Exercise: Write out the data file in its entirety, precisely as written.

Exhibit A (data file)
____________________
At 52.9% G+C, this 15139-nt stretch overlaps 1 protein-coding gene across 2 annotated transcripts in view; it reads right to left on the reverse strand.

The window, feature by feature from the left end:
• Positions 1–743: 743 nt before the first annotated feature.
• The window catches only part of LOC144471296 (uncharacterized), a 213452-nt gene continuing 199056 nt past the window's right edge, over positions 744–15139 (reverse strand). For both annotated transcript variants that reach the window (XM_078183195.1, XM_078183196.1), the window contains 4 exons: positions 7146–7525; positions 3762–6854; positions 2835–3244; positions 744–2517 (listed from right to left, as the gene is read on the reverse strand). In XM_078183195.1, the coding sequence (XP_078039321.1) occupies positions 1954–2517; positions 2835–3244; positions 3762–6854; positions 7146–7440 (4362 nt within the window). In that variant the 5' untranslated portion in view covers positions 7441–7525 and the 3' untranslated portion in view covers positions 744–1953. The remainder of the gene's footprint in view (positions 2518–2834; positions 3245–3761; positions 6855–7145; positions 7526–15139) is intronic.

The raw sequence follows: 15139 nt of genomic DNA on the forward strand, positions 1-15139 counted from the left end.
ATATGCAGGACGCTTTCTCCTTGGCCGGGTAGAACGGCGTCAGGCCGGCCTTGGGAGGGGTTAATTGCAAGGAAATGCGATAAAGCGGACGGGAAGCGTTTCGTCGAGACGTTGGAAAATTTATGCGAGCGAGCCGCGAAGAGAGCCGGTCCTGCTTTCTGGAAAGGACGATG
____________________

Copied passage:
At 52.9% G+C, this 15139-nt stretch overlaps 1 protein-coding gene across 2 annotated transcripts in view; it reads right to left on the reverse strand.

The window, feature by feature from the left end:
• Positions 1–743: 743 nt before the first annotated feature.
• The window catches only part of LOC144471296 (uncharacterized), a 213452-nt gene continuing 199056 nt past the window's right edge, over positions 744–15139 (reverse strand). For both annotated transcript variants that reach the window (XM_078183195.1, XM_078183196.1), the window contains 4 exons: positions 7146–7525; positions 3762–6854; positions 2835–3244; positions 744–2517 (listed from right to left, as the gene is read on the reverse strand). In XM_078183195.1, the coding sequence (XP_078039321.1) occupies positions 1954–2517; positions 2835–3244; positions 3762–6854; positions 7146–7440 (4362 nt within the window). In that variant the 5' untranslated portion in view covers positions 7441–7525 and the 3' untranslated portion in view covers positions 744–1953. The remainder of the gene's footprint in view (positions 2518–2834; positions 3245–3761; positions 6855–7145; positions 7526–15139) is intronic.

The raw sequence follows: 15139 nt of genomic DNA on the forward strand, positions 1-15139 counted from the left end.
ATATGCAGGACGCTTTCTCCTTGGCCGGGTAGAACGGCGTCAGGCCGGCCTTGGGAGGGGTTAATTGCAAGGAAATGCGATAAAGCGGACGGGAAGCGTTTCGTCGAGACGTTGGAAAATTTATGCGAGCGAGCCGCGAAGAGAGCCGGTCCTGCTTTCTGGAAAGGACGATG